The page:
Especially illuminating was his explanation of "Organized" and "Disorganized" killers. They have very different make-up and motivation. In addition, his side-by-side analysis of a couple dozen serial killers exposed patterns unavailable in a book solely about one killer, the majority of true crime books.
The resistance to the creation of a Behavioral Sciences Unit was unsurprising, given that the increased incidence of serial killers is a recent phenomena, growing since World War II.
I normally avoid True Crime books, but this one caught my eye, and kept my interest.
Wayne's World of Books / Krakow RPGs
I take it that Ressler and Douglas aren't exactly golf or fishing buddies. I was annoyed that Ressler had to keep pointing out that he was there first. Ressler made comments like "having to break Douglas in" and he (Douglas) accompanied Ressler to an assignment "as backup". Who cares. It seems to me that Ressler was a cornerstone of the FBI's criminal profiling unit but then Douglas came in and took things over. Maybe some envy on Ressler's part, who knows!?!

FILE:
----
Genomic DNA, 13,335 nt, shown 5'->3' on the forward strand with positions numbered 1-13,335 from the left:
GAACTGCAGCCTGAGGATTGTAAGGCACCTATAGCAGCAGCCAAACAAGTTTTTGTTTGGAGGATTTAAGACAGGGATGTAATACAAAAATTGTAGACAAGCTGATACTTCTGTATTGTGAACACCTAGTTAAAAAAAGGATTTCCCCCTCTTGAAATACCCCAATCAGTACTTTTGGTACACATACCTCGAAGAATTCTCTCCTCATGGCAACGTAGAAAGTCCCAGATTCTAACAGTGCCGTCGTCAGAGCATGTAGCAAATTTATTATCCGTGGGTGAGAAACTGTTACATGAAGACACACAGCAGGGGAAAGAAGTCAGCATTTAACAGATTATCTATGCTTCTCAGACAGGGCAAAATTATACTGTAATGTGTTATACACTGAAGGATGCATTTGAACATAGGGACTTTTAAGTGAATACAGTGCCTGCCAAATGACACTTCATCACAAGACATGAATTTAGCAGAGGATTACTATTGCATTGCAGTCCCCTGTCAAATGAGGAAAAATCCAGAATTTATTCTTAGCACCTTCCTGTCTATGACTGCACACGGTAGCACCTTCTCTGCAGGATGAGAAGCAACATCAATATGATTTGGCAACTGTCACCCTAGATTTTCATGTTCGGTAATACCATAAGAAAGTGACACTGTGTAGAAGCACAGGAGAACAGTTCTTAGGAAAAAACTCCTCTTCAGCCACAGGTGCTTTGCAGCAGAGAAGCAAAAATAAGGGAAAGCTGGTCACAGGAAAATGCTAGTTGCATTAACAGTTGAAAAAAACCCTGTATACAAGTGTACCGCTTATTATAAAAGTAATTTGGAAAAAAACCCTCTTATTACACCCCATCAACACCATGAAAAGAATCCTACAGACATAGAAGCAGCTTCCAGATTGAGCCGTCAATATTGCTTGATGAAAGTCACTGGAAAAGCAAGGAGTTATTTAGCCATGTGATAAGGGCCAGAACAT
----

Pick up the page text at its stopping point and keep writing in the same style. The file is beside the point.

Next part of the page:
There is cases in WFM that are not in Mindhunter but I found for the most part that MindHunter stole WFM's thunder. In conclusion, WFM is a good book. I would recommend it to people who can't find a copy of Mindhunter and to people who want a quick read on a fascinating subject. Not bad but could have been much better. I'll try one of Ressler's other books now.
Ressler paints a fascinating portrait of the FBI developing during the post J. Edgar Hoover years and deserves all the credit he has gotten for his contributions to crime fighting and the understanding of criminal psychology. Also, his way of describing why he includes each element into a profile is fascinating, and shows why profiling is still an art and not a science (as Ressler himself states numerous times in the book.)